The photograph shows us against a backdrop of casinos and Belle Epoque hotels. The green of my summer dress against the yellow of your shirt, Tordo’s famous bright blue chairs. It almost plays, I almost hear the song that was in our heads back then, my hand in yours as we talked and kissed our way along that promenade.
Je te donnerai
Tous les bateaux,
Tous les oiseaux, tous les soleils
Michel Polnareff singing to a little girl, of seagulls and a seaside town. With his words painting roses, the ocean, the colours of dawn.You humming along, half the lyrics improvised, promising boats, birds, and suns to me. Along that beautiful azure strip of coast, on a Promenade des Anglais, where reality is not dreary, and the sky is bright blue, not grey.
156. Why is the sky blue? -A fair enough question, and one I have learned the answer to several times. Yet every time I try to explain it to someone or remember it to myself, it eludes me. Now I like to remember the question alone, as it reminds me that my mind is essentially a sieve, that I am mortal.
I remember taking that photograph, I remember this place. I remember the children making sand castles, the couples making plans. The magazine readers and crossword puzzle doers, the skateboarders, the families. The businessmen's morning espressos, their afternoon flutes of champagne. The models' mimosas, the gamblers' gin and tonics, the wooden stands selling lemonade. The ice cream cone we devoured in the market of the city's vieille ville, the smell of the socca we chased for hours and then forgot to eat.
That moment, looking out of the Bay of Angels, quand l'océan n'est pas encore un paysage.
That line, just beyond our reach, where its blue met that of the sky.
'The unexamined life is not worth living.' One of the last things Socrates said. Well, no matter how long and hard examined, this one makes no sense. Cycles of eating, sleeping, procreating, not knowing, not caring what for. Meanwhile there are eighty-four more angels in that bay, and the sand castles have been destroyed.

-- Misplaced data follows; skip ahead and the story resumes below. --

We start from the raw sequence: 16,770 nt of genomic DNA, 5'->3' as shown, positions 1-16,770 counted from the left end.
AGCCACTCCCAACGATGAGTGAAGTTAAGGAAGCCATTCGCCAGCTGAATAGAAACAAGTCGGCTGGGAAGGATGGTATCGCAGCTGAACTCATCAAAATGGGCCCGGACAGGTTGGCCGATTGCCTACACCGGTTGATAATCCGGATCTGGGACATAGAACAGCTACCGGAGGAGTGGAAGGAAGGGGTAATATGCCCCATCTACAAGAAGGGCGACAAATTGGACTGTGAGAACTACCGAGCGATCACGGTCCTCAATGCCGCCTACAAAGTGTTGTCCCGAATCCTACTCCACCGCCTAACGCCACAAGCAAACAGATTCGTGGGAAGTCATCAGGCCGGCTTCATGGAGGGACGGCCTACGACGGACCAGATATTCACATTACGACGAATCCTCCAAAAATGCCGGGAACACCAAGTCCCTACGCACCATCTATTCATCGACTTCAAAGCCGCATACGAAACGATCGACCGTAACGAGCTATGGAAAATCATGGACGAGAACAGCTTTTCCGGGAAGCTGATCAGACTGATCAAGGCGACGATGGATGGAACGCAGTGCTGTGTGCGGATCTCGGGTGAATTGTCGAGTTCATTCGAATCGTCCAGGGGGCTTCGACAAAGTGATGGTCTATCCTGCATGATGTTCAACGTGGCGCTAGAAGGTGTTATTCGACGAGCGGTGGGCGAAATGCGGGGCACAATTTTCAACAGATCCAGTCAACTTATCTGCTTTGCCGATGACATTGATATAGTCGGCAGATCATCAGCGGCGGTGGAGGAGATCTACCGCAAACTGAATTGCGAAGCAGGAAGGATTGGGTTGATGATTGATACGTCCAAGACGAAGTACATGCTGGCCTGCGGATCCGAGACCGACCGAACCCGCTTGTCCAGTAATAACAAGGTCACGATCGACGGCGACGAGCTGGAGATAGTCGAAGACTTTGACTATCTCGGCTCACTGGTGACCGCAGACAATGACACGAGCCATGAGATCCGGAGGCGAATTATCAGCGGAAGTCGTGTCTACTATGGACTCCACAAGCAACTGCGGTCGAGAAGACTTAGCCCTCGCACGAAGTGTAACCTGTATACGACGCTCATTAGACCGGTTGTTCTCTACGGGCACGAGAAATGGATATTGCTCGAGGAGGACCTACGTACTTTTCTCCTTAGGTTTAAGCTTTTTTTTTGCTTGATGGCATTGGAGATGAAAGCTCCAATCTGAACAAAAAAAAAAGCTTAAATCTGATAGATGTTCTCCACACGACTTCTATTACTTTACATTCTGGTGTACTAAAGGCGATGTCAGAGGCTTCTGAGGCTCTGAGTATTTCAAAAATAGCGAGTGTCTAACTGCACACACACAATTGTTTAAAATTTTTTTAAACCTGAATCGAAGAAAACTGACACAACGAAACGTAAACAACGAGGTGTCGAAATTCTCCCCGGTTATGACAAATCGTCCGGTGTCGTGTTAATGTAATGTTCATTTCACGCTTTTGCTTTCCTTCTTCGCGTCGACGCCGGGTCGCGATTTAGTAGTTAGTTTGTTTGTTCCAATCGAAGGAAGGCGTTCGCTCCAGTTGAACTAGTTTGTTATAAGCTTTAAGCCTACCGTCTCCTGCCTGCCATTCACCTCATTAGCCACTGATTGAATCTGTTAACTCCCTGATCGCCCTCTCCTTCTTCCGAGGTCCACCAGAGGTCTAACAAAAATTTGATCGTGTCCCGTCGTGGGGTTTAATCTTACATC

Looking back, the photograph, the memory are tainted blue. Blue like the tiles we cry on, doubled over, at night on the bathroom floor. Why is the sky blue? I cannot remember. Right now, it is too dark to think.
157. The part I do remember: that the blue of the sky depends on the darkness of empty space behind it. As one optics journal puts it, "The color of any planetary atmosphere viewed against the black of space and illuminated by a sunlike star will also be blue." In which case blue is something of an ecstatic accident produced by void and fire.
― Maggie Nelson, Bluets
Life, unexamined, is just existence. A weekday routine played on loop. No pain or colour, a starless sky. A numb, pointless accident. But if we are accidents, we are ecstatic ones, like stars born of fusing atoms of gas. 'That this blue exists makes my life a remarkable one, just to have seen it. To have seen such beautiful things.'
To have walked along that promenade, looked out at that bay, seen those fireworks summers ago on a weekend in Nice. We may never have the answer, we may never understand, but I refuse not to ask. To have lost something in this fire, this blue is proof that I lived.
Les océans, les goélands
Et les fruits d'or.
L'île au trésor,
Et les grands bals sur les étoiles
There are not many places left where such a blue may exist. Mon chéri, you promised me boats, birds, and suns. Let us go back to Nice.